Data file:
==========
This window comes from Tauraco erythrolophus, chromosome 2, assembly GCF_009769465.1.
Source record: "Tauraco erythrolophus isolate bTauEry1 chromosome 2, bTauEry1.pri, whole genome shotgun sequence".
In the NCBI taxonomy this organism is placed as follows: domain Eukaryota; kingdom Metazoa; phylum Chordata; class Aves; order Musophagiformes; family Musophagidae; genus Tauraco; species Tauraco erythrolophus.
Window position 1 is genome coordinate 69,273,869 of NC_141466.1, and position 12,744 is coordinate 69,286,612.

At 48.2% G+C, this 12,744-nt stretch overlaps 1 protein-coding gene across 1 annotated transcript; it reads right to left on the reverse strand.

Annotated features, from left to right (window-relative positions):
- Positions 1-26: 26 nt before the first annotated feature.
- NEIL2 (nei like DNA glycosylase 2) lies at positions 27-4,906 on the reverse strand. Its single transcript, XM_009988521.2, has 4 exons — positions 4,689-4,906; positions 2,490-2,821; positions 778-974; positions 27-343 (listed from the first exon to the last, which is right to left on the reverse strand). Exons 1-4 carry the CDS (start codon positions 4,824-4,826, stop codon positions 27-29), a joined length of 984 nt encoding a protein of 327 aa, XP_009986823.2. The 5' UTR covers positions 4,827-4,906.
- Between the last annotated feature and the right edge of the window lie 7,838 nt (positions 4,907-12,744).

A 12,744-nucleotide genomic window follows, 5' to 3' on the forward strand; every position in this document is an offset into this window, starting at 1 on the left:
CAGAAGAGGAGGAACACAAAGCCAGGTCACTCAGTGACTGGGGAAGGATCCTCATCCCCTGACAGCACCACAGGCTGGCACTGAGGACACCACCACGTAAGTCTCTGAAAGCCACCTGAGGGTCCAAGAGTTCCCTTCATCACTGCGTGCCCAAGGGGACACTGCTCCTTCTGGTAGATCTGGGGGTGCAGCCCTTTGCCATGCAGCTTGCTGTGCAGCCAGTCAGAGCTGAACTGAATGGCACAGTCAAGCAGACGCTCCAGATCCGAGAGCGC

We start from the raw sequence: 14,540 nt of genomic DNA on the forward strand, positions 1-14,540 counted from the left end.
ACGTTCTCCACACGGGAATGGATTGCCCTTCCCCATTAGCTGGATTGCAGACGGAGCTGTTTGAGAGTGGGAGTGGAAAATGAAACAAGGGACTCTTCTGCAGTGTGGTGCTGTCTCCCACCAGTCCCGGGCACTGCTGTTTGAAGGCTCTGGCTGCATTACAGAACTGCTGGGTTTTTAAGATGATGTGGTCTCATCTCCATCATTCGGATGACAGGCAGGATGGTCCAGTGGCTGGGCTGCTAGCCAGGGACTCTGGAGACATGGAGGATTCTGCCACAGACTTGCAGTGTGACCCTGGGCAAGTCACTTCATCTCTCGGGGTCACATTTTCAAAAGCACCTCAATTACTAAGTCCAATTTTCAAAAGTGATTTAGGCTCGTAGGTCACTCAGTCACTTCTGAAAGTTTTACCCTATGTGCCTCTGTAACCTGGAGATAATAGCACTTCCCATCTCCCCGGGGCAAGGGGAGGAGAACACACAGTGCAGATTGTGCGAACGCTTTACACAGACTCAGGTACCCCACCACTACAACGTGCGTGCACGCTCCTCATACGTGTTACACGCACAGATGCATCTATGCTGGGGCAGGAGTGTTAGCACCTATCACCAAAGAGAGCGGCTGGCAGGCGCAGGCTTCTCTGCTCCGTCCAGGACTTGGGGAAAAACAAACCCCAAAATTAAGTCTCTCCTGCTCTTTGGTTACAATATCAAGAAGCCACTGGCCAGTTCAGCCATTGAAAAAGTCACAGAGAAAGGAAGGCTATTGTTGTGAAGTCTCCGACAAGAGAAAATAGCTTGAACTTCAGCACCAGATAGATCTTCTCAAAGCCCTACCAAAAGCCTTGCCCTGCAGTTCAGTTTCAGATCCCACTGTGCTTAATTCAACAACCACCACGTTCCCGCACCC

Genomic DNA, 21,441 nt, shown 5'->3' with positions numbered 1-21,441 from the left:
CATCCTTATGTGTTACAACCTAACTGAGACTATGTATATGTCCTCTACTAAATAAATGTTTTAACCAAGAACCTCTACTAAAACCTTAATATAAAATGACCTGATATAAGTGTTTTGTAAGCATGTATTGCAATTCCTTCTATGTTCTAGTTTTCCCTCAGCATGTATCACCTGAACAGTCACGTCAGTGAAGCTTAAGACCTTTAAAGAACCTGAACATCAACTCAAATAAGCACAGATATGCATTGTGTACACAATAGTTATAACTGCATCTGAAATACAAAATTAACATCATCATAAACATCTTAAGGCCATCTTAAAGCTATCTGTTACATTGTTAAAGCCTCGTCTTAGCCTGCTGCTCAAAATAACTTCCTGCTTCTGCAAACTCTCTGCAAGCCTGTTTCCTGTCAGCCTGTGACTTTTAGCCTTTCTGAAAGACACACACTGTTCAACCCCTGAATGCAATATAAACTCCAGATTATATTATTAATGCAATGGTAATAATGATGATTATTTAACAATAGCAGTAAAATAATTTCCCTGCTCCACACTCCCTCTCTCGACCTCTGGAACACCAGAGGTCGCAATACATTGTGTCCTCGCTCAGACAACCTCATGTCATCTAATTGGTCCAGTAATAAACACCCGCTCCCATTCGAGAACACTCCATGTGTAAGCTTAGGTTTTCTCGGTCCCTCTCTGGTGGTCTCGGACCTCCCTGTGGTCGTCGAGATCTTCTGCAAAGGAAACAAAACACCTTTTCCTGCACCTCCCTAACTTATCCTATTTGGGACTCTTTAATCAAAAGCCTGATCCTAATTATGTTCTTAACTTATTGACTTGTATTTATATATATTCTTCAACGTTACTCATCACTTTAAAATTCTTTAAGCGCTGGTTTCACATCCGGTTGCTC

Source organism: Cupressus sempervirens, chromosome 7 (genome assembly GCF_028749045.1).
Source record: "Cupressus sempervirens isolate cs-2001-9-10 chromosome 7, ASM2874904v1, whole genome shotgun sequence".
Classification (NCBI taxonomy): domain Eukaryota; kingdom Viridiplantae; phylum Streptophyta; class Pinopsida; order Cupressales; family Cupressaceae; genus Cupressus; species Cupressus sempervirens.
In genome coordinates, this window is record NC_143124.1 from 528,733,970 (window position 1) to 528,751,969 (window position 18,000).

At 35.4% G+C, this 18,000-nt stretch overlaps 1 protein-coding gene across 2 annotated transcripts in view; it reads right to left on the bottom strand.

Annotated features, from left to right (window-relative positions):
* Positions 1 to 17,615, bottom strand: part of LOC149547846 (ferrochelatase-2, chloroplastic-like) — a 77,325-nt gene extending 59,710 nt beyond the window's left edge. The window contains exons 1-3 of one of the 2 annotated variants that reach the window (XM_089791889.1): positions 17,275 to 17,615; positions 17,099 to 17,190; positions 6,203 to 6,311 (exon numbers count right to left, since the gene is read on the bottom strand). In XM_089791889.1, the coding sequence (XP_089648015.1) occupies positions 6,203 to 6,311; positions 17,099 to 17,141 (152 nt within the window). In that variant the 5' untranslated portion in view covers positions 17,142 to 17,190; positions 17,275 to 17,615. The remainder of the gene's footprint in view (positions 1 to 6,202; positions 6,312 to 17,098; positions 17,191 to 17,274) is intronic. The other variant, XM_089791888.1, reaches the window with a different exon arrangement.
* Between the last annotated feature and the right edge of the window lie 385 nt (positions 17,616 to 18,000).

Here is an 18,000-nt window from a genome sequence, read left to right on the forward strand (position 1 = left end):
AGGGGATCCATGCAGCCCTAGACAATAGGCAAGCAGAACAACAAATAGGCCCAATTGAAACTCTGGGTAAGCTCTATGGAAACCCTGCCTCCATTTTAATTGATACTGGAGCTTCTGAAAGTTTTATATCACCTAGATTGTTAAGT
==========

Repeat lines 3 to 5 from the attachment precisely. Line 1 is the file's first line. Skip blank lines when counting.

In the NCBI taxonomy this organism is placed as follows: domain Eukaryota; kingdom Metazoa; phylum Chordata; class Aves; order Musophagiformes; family Musophagidae; genus Tauraco; species Tauraco erythrolophus.
Window position 1 is genome coordinate 69,273,869 of NC_141466.1, and position 12,744 is coordinate 69,286,612.

At 48.2% G+C, this 12,744-nt stretch overlaps 1 protein-coding gene across 1 annotated transcript; it reads right to left on the reverse strand.